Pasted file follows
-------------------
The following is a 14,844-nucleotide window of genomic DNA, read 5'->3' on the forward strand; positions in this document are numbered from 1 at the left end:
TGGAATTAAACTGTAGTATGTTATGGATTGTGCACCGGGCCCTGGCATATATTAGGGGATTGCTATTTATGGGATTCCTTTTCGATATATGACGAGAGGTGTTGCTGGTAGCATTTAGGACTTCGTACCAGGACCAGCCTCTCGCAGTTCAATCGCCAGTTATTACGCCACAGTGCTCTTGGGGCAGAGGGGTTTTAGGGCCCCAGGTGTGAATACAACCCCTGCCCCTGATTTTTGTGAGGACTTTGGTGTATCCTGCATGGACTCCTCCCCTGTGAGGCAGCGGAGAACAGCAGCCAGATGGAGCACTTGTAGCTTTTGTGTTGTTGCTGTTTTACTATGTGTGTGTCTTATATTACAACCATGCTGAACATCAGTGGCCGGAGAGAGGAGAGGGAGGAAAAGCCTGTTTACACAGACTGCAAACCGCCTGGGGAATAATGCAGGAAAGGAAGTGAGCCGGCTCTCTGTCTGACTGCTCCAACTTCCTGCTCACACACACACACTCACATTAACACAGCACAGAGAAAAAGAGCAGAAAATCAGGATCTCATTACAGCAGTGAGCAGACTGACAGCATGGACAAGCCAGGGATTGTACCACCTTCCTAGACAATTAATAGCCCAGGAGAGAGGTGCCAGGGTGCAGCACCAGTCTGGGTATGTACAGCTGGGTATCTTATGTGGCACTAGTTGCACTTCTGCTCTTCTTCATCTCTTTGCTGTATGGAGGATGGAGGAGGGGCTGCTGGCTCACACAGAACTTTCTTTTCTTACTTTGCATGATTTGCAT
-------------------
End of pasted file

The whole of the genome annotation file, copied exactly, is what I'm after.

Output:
The following is a 14,844-nucleotide window of genomic DNA, read 5'->3' on the forward strand; positions in this document are numbered from 1 at the left end:
TGGAATTAAACTGTAGTATGTTATGGATTGTGCACCGGGCCCTGGCATATATTAGGGGATTGCTATTTATGGGATTCCTTTTCGATATATGACGAGAGGTGTTGCTGGTAGCATTTAGGACTTCGTACCAGGACCAGCCTCTCGCAGTTCAATCGCCAGTTATTACGCCACAGTGCTCTTGGGGCAGAGGGGTTTTAGGGCCCCAGGTGTGAATACAACCCCTGCCCCTGATTTTTGTGAGGACTTTGGTGTATCCTGCATGGACTCCTCCCCTGTGAGGCAGCGGAGAACAGCAGCCAGATGGAGCACTTGTAGCTTTTGTGTTGTTGCTGTTTTACTATGTGTGTGTCTTATATTACAACCATGCTGAACATCAGTGGCCGGAGAGAGGAGAGGGAGGAAAAGCCTGTTTACACAGACTGCAAACCGCCTGGGGAATAATGCAGGAAAGGAAGTGAGCCGGCTCTCTGTCTGACTGCTCCAACTTCCTGCTCACACACACACACTCACATTAACACAGCACAGAGAAAAAGAGCAGAAAATCAGGATCTCATTACAGCAGTGAGCAGACTGACAGCATGGACAAGCCAGGGATTGTACCACCTTCCTAGACAATTAATAGCCCAGGAGAGAGGTGCCAGGGTGCAGCACCAGTCTGGGTATGTACAGCTGGGTATCTTATGTGGCACTAGTTGCACTTCTGCTCTTCTTCATCTCTTTGCTGTATGGAGGATGGAGGAGGGGCTGCTGGCTCACACAGAACTTTCTTTTCTTACTTTGCATGATTTGCAT